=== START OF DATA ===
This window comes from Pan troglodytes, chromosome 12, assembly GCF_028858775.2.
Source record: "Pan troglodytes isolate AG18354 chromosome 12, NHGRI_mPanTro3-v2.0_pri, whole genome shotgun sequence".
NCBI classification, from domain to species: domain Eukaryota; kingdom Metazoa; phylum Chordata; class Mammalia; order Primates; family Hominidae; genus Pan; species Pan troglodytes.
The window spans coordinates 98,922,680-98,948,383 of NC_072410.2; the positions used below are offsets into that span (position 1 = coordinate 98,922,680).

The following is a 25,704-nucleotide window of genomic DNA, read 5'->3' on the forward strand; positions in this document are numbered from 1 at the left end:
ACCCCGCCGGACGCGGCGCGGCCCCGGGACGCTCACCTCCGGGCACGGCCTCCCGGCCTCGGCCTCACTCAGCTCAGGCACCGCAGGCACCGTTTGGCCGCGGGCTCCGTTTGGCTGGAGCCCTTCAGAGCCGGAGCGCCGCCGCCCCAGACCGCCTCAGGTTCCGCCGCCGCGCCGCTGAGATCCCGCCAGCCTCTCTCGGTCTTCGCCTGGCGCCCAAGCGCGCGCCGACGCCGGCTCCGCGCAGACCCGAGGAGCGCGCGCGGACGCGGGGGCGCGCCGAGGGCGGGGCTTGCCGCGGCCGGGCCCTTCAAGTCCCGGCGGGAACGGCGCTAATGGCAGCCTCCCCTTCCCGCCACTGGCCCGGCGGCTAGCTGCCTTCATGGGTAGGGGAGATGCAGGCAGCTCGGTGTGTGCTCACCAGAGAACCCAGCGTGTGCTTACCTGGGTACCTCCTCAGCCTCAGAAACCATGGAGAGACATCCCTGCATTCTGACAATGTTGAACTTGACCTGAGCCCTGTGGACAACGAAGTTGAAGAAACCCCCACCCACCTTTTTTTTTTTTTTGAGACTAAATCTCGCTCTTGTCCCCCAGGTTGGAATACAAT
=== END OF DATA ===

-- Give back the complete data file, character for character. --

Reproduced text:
This window comes from Pan troglodytes, chromosome 12, assembly GCF_028858775.2.
Source record: "Pan troglodytes isolate AG18354 chromosome 12, NHGRI_mPanTro3-v2.0_pri, whole genome shotgun sequence".
NCBI classification, from domain to species: domain Eukaryota; kingdom Metazoa; phylum Chordata; class Mammalia; order Primates; family Hominidae; genus Pan; species Pan troglodytes.
The window spans coordinates 98,922,680-98,948,383 of NC_072410.2; the positions used below are offsets into that span (position 1 = coordinate 98,922,680).

The following is a 25,704-nucleotide window of genomic DNA, read 5'->3' on the forward strand; positions in this document are numbered from 1 at the left end:
ACCCCGCCGGACGCGGCGCGGCCCCGGGACGCTCACCTCCGGGCACGGCCTCCCGGCCTCGGCCTCACTCAGCTCAGGCACCGCAGGCACCGTTTGGCCGCGGGCTCCGTTTGGCTGGAGCCCTTCAGAGCCGGAGCGCCGCCGCCCCAGACCGCCTCAGGTTCCGCCGCCGCGCCGCTGAGATCCCGCCAGCCTCTCTCGGTCTTCGCCTGGCGCCCAAGCGCGCGCCGACGCCGGCTCCGCGCAGACCCGAGGAGCGCGCGCGGACGCGGGGGCGCGCCGAGGGCGGGGCTTGCCGCGGCCGGGCCCTTCAAGTCCCGGCGGGAACGGCGCTAATGGCAGCCTCCCCTTCCCGCCACTGGCCCGGCGGCTAGCTGCCTTCATGGGTAGGGGAGATGCAGGCAGCTCGGTGTGTGCTCACCAGAGAACCCAGCGTGTGCTTACCTGGGTACCTCCTCAGCCTCAGAAACCATGGAGAGACATCCCTGCATTCTGACAATGTTGAACTTGACCTGAGCCCTGTGGACAACGAAGTTGAAGAAACCCCCACCCACCTTTTTTTTTTTTTTGAGACTAAATCTCGCTCTTGTCCCCCAGGTTGGAATACAAT